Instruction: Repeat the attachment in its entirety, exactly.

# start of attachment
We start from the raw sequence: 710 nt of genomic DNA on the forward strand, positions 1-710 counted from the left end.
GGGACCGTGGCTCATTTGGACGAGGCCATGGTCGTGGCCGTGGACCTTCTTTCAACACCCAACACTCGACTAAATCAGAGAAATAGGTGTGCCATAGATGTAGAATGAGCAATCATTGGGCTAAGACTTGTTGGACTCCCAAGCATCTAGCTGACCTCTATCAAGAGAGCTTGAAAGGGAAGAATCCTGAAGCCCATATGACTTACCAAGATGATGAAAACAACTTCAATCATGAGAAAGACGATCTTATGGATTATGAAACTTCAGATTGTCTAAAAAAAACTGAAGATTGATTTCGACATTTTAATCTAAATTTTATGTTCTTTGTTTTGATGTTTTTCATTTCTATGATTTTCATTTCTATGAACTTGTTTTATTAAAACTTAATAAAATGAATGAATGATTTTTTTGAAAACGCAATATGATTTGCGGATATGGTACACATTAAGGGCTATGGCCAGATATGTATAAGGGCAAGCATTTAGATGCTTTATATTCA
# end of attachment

We start from the raw sequence: 710 nt of genomic DNA on the forward strand, positions 1-710 counted from the left end.
GGGACCGTGGCTCATTTGGACGAGGCCATGGTCGTGGCCGTGGACCTTCTTTCAACACCCAACACTCGACTAAATCAGAGAAATAGGTGTGCCATAGATGTAGAATGAGCAATCATTGGGCTAAGACTTGTTGGACTCCCAAGCATCTAGCTGACCTCTATCAAGAGAGCTTGAAAGGGAAGAATCCTGAAGCCCATATGACTTACCAAGATGATGAAAACAACTTCAATCATGAGAAAGACGATCTTATGGATTATGAAACTTCAGATTGTCTAAAAAAAACTGAAGATTGATTTCGACATTTTAATCTAAATTTTATGTTCTTTGTTTTGATGTTTTTCATTTCTATGATTTTCATTTCTATGAACTTGTTTTATTAAAACTTAATAAAATGAATGAATGATTTTTTTGAAAACGCAATATGATTTGCGGATATGGTACACATTAAGGGCTATGGCCAGATATGTATAAGGGCAAGCATTTAGATGCTTTATATTCA